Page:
With less than two weeks to go until the capstone is raised at Carwynnen, the project team have issued the following press release:

ROCK ON AT THE GIANTS QUOIT!
Come and watch the final phase of this project on Midsummer’s Day, Saturday 21st June at 3pm.

This will be a milestone, or even capstone! in this remarkable and unique project.

Musicians, poets and dancers are welcome to perform around 4pm and the ‘Ballad of Carwynnen’ will be sung around 5pm.

Some refreshments will be provided. Bring something to share.

‘This monument, which collapsed in the 1960s, is the focus of a remarkable and unique project, a community endeavour to rebuild the monument, develop the site and its surrounding landscape as an educational and leisure amenity, and create a sustainable monument for future generations to enjoy. The project, run by Sustrust is a great example of how rebuilding prehistoric monuments today, in the modern landscape, can impact on social well-being.

The focus has not just been the monument, but also the ecology of the surrounding landscape. Poetry and music have been composed and performed at the monument. Hundreds of people have been involved in this project in a whole range of different ways, and crucially the focus has not just been on what happened in the distant past, but also the relevance and role of the dolmen for people today and into the future.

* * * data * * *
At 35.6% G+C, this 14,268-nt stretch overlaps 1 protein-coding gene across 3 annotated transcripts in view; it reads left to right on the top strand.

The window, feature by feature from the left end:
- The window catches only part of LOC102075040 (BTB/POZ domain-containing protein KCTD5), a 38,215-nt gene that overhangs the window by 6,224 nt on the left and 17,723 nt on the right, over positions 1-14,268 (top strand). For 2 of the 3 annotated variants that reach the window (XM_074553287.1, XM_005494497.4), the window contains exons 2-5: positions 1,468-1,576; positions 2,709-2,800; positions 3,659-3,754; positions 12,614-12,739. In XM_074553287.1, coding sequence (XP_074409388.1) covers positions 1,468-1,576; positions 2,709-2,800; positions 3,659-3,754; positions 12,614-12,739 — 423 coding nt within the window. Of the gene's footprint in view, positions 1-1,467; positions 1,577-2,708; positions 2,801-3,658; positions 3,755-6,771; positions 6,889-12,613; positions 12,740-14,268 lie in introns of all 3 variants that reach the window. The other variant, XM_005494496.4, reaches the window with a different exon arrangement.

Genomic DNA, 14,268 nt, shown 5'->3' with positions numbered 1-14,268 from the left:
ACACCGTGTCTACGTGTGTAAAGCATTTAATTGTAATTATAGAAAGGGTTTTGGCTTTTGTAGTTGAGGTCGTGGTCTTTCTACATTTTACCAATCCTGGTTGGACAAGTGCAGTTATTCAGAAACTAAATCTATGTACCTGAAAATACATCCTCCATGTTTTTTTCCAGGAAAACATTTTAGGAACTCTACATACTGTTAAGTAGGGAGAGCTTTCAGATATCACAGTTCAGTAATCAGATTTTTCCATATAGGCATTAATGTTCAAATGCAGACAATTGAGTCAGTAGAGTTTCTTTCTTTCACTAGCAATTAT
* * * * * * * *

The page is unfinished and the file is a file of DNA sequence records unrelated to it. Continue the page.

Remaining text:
This is a fantastic project, and one that demonstrates the potential social, ecological and even economic benefits of megalith construction. The ostensibly simple component parts – large boulders essentially – come together to form something magical, a structure that has great appeal to the public imagination. The numbers of volunteer hours, the effort expended to get this far, are evidence of the passion and potential this project is generating.’ Dr Kenneth Brophy @urbanprehistorian. Senior lecturer in Archaeology, Glasgow University.

Pip Richards, Director of Sustrust, said ‘Great thanks go to all those hundreds of people who have been involved in the project over the last 5 years:- our volunteers, photographers, artists, singers, writers, poets, translators, teachers, local children, archaeologists, engineers and friendly neighbours. Together we have done more than restore a scheduled ancient monument in a Cornish Field, we have engendered a sense of belonging and some local pride during this great time of change for the Duchy.

We also thank all our funders, especially those who contributed to our ‘match funding’:- The Tanner Trust, The Cornish Heritage Trust, The Marc Fitch Fund and The Council of British Archaeology. The Cornwall Archaeological Society, Camborne and Truro Colleges and Plymouth University have helped us too.

The uprights awaiting the capstone © Eustace Long 2014

The uprights awaiting the capstone © Eustace Long 2014

Full details of the day are available on the project website. With a bit of luck and a following wind, we hope to be there on the day, to bring you a first hand account of the placement of the capstone. Watch this space!